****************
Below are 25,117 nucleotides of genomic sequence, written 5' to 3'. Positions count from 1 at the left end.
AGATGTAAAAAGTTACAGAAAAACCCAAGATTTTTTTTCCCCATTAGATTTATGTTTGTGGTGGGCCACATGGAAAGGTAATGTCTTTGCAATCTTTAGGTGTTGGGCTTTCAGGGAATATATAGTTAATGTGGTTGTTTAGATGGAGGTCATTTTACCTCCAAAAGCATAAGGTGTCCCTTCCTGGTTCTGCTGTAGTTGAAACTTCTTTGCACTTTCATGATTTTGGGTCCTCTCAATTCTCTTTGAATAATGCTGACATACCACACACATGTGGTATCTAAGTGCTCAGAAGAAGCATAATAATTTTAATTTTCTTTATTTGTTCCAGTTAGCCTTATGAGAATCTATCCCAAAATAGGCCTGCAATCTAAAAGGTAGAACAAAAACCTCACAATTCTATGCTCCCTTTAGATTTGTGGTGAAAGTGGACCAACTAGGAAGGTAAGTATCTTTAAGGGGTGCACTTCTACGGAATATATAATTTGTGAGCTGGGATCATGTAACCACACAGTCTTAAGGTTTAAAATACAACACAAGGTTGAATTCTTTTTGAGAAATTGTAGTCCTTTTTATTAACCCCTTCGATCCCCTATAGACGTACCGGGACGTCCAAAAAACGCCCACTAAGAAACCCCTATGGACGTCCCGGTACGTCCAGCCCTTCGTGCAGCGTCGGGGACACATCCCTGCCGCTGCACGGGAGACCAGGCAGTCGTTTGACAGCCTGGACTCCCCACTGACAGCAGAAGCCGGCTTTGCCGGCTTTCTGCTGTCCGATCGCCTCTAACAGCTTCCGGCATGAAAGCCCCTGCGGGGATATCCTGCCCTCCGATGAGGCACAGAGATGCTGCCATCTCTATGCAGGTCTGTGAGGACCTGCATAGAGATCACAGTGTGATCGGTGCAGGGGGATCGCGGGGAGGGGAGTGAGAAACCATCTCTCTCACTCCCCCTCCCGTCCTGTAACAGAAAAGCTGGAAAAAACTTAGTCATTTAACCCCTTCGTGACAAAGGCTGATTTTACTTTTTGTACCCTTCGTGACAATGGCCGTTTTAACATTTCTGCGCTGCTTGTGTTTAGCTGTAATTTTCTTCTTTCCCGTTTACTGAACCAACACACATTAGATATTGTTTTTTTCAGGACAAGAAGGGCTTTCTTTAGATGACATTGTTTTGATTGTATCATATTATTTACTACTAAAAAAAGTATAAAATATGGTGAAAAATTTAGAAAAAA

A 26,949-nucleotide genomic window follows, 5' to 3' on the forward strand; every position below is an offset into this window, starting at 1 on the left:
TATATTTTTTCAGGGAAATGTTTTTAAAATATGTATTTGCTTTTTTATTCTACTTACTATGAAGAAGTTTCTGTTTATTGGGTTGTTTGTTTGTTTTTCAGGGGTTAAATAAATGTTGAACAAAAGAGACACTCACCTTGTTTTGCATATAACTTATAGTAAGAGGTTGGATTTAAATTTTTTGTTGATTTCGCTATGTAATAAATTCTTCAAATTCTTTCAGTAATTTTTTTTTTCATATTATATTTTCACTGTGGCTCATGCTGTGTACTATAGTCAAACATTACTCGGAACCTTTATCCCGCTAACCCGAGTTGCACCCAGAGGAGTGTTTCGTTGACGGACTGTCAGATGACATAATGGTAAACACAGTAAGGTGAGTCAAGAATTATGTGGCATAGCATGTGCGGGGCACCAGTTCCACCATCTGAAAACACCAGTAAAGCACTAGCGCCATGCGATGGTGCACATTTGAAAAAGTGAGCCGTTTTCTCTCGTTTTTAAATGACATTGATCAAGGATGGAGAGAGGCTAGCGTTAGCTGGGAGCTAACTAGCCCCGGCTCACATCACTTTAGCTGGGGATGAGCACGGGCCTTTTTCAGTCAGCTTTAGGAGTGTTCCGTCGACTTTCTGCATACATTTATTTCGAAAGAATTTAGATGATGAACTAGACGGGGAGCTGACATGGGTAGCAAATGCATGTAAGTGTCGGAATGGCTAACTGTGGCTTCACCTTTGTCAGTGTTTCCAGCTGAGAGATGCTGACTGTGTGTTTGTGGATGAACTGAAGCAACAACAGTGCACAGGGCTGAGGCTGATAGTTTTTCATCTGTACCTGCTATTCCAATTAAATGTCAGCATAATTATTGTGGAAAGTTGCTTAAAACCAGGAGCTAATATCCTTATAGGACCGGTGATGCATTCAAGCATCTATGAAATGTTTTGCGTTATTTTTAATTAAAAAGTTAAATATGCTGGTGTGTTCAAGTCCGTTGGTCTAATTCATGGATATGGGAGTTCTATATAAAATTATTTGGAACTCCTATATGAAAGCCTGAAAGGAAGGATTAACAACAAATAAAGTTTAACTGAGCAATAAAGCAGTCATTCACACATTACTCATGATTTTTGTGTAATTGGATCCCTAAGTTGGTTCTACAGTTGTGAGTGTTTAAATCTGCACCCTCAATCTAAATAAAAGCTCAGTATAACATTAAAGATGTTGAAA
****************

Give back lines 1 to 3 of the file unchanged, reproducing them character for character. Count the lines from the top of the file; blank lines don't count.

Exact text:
Below are 25,117 nucleotides of genomic sequence, written 5' to 3'. Positions count from 1 at the left end.
AGATGTAAAAAGTTACAGAAAAACCCAAGATTTTTTTTCCCCATTAGATTTATGTTTGTGGTGGGCCACATGGAAAGGTAATGTCTTTGCAATCTTTAGGTGTTGGGCTTTCAGGGAATATATAGTTAATGTGGTTGTTTAGATGGAGGTCATTTTACCTCCAAAAGCATAAGGTGTCCCTTCCTGGTTCTGCTGTAGTTGAAACTTCTTTGCACTTTCATGATTTTGGGTCCTCTCAATTCTCTTTGAATAATGCTGACATACCACACACATGTGGTATCTAAGTGCTCAGAAGAAGCATAATAATTTTAATTTTCTTTATTTGTTCCAGTTAGCCTTATGAGAATCTATCCCAAAATAGGCCTGCAATCTAAAAGGTAGAACAAAAACCTCACAATTCTATGCTCCCTTTAGATTTGTGGTGAAAGTGGACCAACTAGGAAGGTAAGTATCTTTAAGGGGTGCACTTCTACGGAATATATAATTTGTGAGCTGGGATCATGTAACCACACAGTCTTAAGGTTTAAAATACAACACAAGGTTGAATTCTTTTTGAGAAATTGTAGTCCTTTTTATTAACCCCTTCGATCCCCTATAGACGTACCGGGACGTCCAAAAAACGCCCACTAAGAAACCCCTATGGACGTCCCGGTACGTCCAGCCCTTCGTGCAGCGTCGGGGACACATCCCTGCCGCTGCACGGGAGACCAGGCAGTCGTTTGACAGCCTGGACTCCCCACTGACAGCAGAAGCCGGCTTTGCCGGCTTTCTGCTGTCCGATCGCCTCTAACAGCTTCCGGCATGAAAGCCCCTGCGGGGATATCCTGCCCTCCGATGAGGCACAGAGATGCTGCCATCTCTATGCAGGTCTGTGAGGACCTGCATAGAGATCACAGTGTGATCGGTGCAGGGGGATCGCGGGGAGGGGAGTGAGAAACCATCTCTCTCACTCCCCCTCCCGTCCTGTAACAGAAAAGCTGGAAAAAACTTAGTCATTTAACCCCTTCGTGACAAAGGCTGATTTTACTTTTTGTACCCTTCGTGACAATGGCCGTTTTAACATTTCTGCGCTGCTTGTGTTTAGCTGTAATTTTCTTCTTTCCCGTTTACTGAACCAACACACATTAGATATTGTTTTTTTCAGGACAAGAAGGGCTTTCTTTAGATGACATTGTTTTGATTGTATCATATTATTTACTACTAAAAAAAGTATAAAATATGGTGAAAAATTTAGAAAAAA

A 26,949-nucleotide genomic window follows, 5' to 3' on the forward strand; every position below is an offset into this window, starting at 1 on the left: